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Comics Scene #24 [1991]: “Of Titans & Terminators”

Of Titans & Terminators: Marv Wolfman deals out surprise fates & deadly futures
By KIM HOWARD JOHNSON [From Comic Scene #24, February 1991]

Titans, a Terminator and a Tomb have been occupying veteran writer Marv Wolfman’s time these days, but he’s doing exactly what he enjoys.

Variety and change is what keeps him interested after all these years, he explains. Tomb of Dracula is the revival of a title he worked on in the ’70s, Deathstroke the Terminator has just earned its own series (see separate article) and The New Titans is undergoing a major shake-up.

Recent events have seen the Titans membership undergo a radical change, with plenty of others promised. New members are joining, old members are dying. and there will even be another Teen Titans title in mid-1992.

One of the problems the Titans have had for many years was playing to the status quo.” says Wolfman, “We weren’t doing anything. I was bored with it. And so were the readers-we just weren’t pushing.”

New editor Jonathan Peterson was instrumental in pushing for changes. When Peterson took over the book, Wolfman says artist Tom Grummett, inker Al Vey and outgoing editor Mike Carlin got together for three days to come up with the current storyline that has them all excited again.

“I was really thrilled,” says Wolfman. ‘Occasionally, I like my characters so much that I never want them to go through any major problems, and of course, that’s what makes the stories interesting. Jonathan kept at us, and we kept coming up with new characters and a new direction. We couldn’t believe how well the new stuff tied in to everything we had been doing for 11 years on Titans.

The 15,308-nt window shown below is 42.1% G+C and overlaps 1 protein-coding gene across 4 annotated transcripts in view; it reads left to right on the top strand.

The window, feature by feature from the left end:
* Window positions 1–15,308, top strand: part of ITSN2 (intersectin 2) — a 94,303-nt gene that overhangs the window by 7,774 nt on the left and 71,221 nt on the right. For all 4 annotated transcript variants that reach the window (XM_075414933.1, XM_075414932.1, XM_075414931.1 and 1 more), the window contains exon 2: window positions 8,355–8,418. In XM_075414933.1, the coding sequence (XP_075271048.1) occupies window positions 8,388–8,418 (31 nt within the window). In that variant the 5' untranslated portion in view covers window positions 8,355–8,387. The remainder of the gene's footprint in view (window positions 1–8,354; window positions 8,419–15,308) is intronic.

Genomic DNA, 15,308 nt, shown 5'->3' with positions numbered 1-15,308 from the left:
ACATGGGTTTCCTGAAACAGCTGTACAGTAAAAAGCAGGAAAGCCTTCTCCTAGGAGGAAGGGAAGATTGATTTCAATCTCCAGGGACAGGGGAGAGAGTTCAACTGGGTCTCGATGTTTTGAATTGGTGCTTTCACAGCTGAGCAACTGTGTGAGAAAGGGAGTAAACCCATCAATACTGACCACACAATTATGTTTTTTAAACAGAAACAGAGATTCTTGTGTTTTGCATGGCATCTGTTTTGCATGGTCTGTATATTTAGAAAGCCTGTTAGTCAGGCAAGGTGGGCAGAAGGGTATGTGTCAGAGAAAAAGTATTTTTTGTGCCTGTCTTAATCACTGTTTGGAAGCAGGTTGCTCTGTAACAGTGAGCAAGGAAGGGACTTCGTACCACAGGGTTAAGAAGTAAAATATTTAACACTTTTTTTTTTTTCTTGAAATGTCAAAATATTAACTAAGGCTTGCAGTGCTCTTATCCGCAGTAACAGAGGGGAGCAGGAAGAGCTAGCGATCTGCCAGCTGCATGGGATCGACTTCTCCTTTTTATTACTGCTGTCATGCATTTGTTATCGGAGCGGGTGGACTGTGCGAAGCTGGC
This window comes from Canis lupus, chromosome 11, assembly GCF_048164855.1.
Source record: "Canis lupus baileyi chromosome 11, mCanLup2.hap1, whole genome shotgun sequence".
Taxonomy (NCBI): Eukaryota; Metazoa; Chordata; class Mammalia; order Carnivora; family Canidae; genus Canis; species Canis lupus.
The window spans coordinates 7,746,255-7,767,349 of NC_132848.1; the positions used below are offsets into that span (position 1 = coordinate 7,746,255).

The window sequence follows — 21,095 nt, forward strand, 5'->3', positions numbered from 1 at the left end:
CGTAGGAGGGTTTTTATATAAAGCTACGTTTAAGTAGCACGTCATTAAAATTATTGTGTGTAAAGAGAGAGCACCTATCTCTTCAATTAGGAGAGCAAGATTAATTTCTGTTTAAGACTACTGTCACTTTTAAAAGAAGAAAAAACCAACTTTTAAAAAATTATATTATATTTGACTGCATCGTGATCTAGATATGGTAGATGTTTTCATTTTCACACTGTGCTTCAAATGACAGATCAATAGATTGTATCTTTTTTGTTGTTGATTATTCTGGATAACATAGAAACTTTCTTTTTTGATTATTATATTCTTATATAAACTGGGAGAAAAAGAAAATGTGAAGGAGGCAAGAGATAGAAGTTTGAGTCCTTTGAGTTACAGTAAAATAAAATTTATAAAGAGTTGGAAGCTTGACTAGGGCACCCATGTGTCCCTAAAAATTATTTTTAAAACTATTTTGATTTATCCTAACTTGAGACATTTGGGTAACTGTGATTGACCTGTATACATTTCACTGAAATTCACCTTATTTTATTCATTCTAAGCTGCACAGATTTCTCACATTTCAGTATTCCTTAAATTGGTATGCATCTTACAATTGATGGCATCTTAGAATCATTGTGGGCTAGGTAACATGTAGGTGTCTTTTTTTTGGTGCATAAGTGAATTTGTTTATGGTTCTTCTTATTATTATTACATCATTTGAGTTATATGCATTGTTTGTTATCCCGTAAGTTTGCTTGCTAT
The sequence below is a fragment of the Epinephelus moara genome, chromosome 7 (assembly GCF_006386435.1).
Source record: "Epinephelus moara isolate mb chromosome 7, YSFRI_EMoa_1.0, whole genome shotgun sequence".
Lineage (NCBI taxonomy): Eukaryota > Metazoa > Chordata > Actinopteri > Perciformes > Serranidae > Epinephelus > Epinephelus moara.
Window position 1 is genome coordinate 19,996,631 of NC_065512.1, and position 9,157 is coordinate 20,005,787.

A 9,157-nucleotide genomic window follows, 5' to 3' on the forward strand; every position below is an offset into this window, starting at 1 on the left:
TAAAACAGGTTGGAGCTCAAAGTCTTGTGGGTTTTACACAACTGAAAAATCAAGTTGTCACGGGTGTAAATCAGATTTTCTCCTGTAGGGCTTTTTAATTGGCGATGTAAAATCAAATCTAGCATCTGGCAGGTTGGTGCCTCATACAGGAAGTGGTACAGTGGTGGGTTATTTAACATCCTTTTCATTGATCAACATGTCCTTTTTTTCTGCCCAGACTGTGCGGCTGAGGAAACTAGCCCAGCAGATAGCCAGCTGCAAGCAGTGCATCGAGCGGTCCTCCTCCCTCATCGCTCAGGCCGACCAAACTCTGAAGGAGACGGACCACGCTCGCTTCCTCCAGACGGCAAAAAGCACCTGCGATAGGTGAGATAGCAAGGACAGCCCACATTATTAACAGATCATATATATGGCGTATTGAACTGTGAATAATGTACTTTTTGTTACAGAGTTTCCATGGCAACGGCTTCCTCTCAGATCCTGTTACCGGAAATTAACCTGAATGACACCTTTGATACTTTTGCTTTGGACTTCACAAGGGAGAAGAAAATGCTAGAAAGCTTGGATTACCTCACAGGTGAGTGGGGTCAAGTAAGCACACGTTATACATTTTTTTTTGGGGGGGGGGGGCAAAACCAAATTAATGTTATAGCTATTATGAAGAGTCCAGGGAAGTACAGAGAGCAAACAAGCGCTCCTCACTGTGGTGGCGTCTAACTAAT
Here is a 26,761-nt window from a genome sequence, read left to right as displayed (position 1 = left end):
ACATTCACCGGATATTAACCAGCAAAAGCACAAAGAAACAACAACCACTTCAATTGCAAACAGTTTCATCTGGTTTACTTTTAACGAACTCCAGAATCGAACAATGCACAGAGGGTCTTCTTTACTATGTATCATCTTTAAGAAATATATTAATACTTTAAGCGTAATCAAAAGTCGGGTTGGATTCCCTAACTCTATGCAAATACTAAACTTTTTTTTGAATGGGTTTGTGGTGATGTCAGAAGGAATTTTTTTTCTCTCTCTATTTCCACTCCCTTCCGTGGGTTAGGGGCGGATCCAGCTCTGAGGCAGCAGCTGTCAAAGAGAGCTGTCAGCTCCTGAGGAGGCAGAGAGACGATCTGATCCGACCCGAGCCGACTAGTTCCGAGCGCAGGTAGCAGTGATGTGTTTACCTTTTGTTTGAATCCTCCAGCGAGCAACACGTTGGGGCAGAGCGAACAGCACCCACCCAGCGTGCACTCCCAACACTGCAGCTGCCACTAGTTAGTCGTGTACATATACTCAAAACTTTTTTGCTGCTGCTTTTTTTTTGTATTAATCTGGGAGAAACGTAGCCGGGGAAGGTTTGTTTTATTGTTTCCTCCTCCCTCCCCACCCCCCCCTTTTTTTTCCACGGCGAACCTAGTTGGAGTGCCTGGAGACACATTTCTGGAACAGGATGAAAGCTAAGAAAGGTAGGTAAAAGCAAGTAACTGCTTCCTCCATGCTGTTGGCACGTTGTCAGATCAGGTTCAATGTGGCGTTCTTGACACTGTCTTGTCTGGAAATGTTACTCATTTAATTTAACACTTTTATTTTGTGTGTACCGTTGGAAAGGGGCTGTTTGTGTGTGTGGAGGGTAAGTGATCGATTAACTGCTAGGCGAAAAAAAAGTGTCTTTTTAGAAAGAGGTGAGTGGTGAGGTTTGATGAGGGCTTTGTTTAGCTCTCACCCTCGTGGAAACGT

“The status quo was becoming stale, not the characters. We were following the same type of stories that we had been doing. Mike Carlin and I had been talking about changes. too, but we never got to work on it to the degree we wanted. Jonathan was Mike’s assistant, so he knew of all this and was gung-ho to make the changes.

“We all sat down and came up with the ideas together. We were able to bring in things from the first issue and have them tie in precisely with what we wanted to do, so nothing came out of left field. Everything actually functions within things that have happened before, yet it’s actually all brand-new. That’s what makes it really exciting for us. We could have come up with anything, but this actually ties into continuity, and we very clearly set it up years ago!”

One of the best examples is Jericho, who betrayed his fellow Titans when he became the leader of the Wildebeest Society “The stuff with Jericho very specifically ties into the first five issues of the second version of the Titans, when he tries to cure Raven after she has been taken over by Trigon. Jericho tried to enter her and was horribly repelled. The ending of that particular story made the whole changeover into what we currently have. Also, the very first real storyline in Titans in years ago was a Raven storyline – why Raven assembled the whole team. So in a way. it goes right back to their origins.” Although Wolfman says he obviously didn’t plan the current events a decade ago, he was surprised at how many plot seeds were planted.